KO KO TAYLOR
Wang Dang Doodle
Willie Dixon had been writing songs for Howlin' Wolf for some time, usually meeting with resistance, 'cause the Wolf preferred material he'd written himself. Around the spring of 1960, six years or so into their troublesome relationship at Chicago's Chess Records, one song that set off a disagreement was "Wang Dang Doodle." Wolf made it clear he disliked the rough-and-tumble tune Willie had written in the early '50s, railing about how "old-timey" it was with its cast of made-up characters like "Automatic Slim," "Razor Totin' Jim" and "Ol' Pistol Pete." Still, Willie had his way and the record was made, though the vocals, while typically raw and as scarily wolflike as ever, seemed a bit sloppy; Wolf even got the title wrong, delivering it as 'Wang WANG Doodle.' But what producer, may I ask, would demand he redo it, further aggravating such an imposing figure of a man? The finished take was served up on a seven-inch disc in early 1961 and quickly forgotten...until a woman later tackled Willie's words and the "Doodle" took hold for good.
Tennessee cotton picker Cora Walton, growing up just outside Memphis as a sharecropper's daughter, couldn't get enough chocolate (when she could get it at all), and thus emerged her lifelong nickname, "Ko Ko." She admired the blues women of her childhood, Bessie Smith, Ma Rainey and Memphis Minnie, but it was many years before she made any attempt to follow their lead. Moving to Chicago in 1953, she worked as a housecleaner and frequented nightclubs in her offtime, catching acts like Jimmy Reed and Elmore James during their prime, as well as Chess Records blues icons Muddy Waters, Howlin' Wolf and others. Of the era's female vocalists she was most attracted to the way Big Maybelle delivered a song; patterning herself after the husky-voiced singer, she nevertheless insisted she simply set out "...to sound like Ko Ko."
By the late '50s, Ko Ko Taylor had begun singing in those same blues clubs, sometimes joining her idols onstage. Willie Dixon happened in one night and became her manager. Her first recording was made in 1961 for the U.S.A. label with the encouragement of friend and former Chess/Checker bluesman J.B. Lenoir. With Dixon arranging the session, "Like Heaven to Me" and "Honky Tonky" revealed strong and assertive vocals. Dixon helped secure her a contract with Chess (on the roster of its Checker label imprint) in 1964; "I Got What it Takes" got things rolling. A mellow blues with Walter Horton playing harmonica, her growling vocal cut deep, establishing a future trademark sound.
The next single, "Don't Mess With the Messer," was a less bluesy production, with sax blowers and R&B backing singers, yet Ko Ko's contribution didn't waver from the hardened blues stance of her earlier discs. During what turned out to be an eight year affiliation with the label, Dixon had complete control over Taylor's fate as an artist; he wrote most of the songs, produced and arranged, hired the musicians for the sessions and managed her nightclub and concert schedule. Her job was, simply, to belt out those vocals as only she could. Willie's control over Ko Ko was all-encompassing in a way he'd attempted, but had never been able to exercise to such an extent, over several other Chess artists through the years, Howlin' Wolf in particular being the most headstrong of the pack.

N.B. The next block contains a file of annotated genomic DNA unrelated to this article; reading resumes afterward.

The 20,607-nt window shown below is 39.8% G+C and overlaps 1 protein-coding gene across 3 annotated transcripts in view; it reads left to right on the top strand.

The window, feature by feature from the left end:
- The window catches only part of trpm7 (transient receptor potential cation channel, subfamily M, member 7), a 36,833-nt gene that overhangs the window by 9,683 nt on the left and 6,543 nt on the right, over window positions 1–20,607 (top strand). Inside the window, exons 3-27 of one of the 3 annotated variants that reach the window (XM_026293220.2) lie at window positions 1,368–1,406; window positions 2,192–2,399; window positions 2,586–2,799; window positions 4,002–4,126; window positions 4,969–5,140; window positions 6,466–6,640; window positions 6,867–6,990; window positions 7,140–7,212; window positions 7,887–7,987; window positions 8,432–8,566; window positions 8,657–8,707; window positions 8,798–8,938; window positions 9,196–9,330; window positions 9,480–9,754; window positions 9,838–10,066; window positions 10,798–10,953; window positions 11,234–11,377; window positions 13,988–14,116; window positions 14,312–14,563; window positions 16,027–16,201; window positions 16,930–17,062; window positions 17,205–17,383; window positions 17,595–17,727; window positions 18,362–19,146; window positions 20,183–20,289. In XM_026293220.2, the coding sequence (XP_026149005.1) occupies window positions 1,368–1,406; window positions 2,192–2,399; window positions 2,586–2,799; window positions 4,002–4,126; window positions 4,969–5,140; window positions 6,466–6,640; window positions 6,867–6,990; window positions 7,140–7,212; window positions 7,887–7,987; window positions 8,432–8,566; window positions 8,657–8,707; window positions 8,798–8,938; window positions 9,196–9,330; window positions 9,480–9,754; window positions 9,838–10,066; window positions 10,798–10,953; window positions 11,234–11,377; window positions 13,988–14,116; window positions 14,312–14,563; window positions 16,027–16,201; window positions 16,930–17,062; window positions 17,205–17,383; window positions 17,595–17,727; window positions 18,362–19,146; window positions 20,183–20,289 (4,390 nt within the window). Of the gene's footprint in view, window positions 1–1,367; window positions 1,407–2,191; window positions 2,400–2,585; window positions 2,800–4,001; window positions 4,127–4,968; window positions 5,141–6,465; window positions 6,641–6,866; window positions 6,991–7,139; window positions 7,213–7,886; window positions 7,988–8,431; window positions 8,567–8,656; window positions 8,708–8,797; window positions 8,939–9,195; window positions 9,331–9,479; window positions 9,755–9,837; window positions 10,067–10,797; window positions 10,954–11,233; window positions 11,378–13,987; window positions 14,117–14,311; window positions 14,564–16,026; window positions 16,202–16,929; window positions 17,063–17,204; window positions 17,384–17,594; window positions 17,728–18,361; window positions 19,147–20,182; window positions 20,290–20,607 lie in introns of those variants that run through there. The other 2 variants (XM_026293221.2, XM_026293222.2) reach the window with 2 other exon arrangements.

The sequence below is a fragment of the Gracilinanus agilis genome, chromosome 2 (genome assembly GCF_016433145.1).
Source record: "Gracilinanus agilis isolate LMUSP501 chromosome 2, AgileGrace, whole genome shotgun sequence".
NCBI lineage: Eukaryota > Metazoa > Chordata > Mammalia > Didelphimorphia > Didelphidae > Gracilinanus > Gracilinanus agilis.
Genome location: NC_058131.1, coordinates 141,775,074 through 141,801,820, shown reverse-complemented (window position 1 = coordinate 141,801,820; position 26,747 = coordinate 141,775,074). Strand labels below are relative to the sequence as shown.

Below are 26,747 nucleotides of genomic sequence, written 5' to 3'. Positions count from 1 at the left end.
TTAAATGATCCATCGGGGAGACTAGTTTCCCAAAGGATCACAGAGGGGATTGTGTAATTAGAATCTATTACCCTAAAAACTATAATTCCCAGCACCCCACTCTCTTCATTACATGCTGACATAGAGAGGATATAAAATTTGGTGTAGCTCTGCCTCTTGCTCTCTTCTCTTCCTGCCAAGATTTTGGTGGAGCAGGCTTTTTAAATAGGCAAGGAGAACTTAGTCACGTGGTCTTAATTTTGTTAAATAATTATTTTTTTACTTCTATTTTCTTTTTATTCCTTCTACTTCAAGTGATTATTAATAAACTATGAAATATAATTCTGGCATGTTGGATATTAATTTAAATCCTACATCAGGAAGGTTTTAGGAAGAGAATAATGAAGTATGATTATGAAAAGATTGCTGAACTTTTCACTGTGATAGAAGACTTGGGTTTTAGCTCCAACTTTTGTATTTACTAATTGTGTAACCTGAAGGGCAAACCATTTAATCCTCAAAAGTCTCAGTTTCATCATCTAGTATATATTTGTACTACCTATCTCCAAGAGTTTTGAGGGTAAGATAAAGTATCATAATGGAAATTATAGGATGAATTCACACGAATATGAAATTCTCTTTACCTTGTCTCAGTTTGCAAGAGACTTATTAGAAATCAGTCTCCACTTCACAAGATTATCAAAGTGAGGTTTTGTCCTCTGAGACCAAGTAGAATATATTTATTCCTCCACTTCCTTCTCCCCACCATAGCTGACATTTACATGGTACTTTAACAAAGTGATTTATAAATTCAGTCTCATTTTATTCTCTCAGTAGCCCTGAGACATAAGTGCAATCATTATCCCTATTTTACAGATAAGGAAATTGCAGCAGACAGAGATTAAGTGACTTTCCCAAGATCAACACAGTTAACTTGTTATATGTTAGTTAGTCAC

Dixon decided to take another stab at making "Wang Dang Doodle" into the hit he always knew it could be. Ko Ko took a less ferocious approach than Howlin' had, obvious only if the two recordings are compared back-to-back. Willie supplied backing vocals as both he and Ko Ko tore through the lyrics in a Wolf-influenced way; she had no problem name-dropping the song's colorful fictional partygoers ("Butcher Knife Totin' Annie," "Fast Talkin' Fanny," "Abyssinian Ned," "Boxcar Joe" and others with names even more extreme) while diving headfirst into the climactic phrase that can be interpreted in one of only two or three ways: 'We gonna pitch a wang dang doodle all night long!' The record was more successful than anticipated; a big seller, it spent a few weeks in the R&B top ten in May 1966 while having a nice mid-chart pop singles run that spring. Ko Ko was in her thirties when this breakthrough occurred, a long wait that had finally paid off...and she was going to make the most of it.
The Dixon-Taylor team was responsible for a number of outstanding blues singles and albums over the next few years; some tracks, like "Egg or the Hen" ('Which come first?') were tough as nails. Others were downright deranged, such as "Insane Asylum" in '68, a duet more Willie than Ko Ko: 'I went out to the insane asylum...and I found my baby out there...,' his baby, of course, being the Toll House munchin' Madwoman of Memphis. Creatively, the team produced music worthy of greater success, but there were no more hits. Taylor, Dixon and Chess/Checker parted ways in 1972, after which she modified her first name to the one-word "Koko," formed The Blues Machine Band, and recorded for a couple of small labels.
For a time, at least, studio work took a back seat to her live shows as her fan base expanded considerably. In 1975 she signed with another Chicago label, Alligator, earning a Grammy Award nomination right off the bat for the album I Got What it Takes, in the category of Best Ethnic or Traditional Recording. Highly regarded among her peers from this point onward, she received many more nominations and won a Grammy in 1984 as one of six artists on Atlantic's Blues Explosion album, recorded live at the '82 Montreux Jazz Festival (her contribution being an extended "Wang Dang Doodle" jam). She appeared in director David Lynch's 1990 film Wild at Heart and the 1998 big screen movies Blues Brothers 2000 and Mercury Rising, but as I can attest from catching her show one smoke-filled evening in the 1980s, Koko Taylor's expertise was in performing live, an inherent talent that endeared her to millions.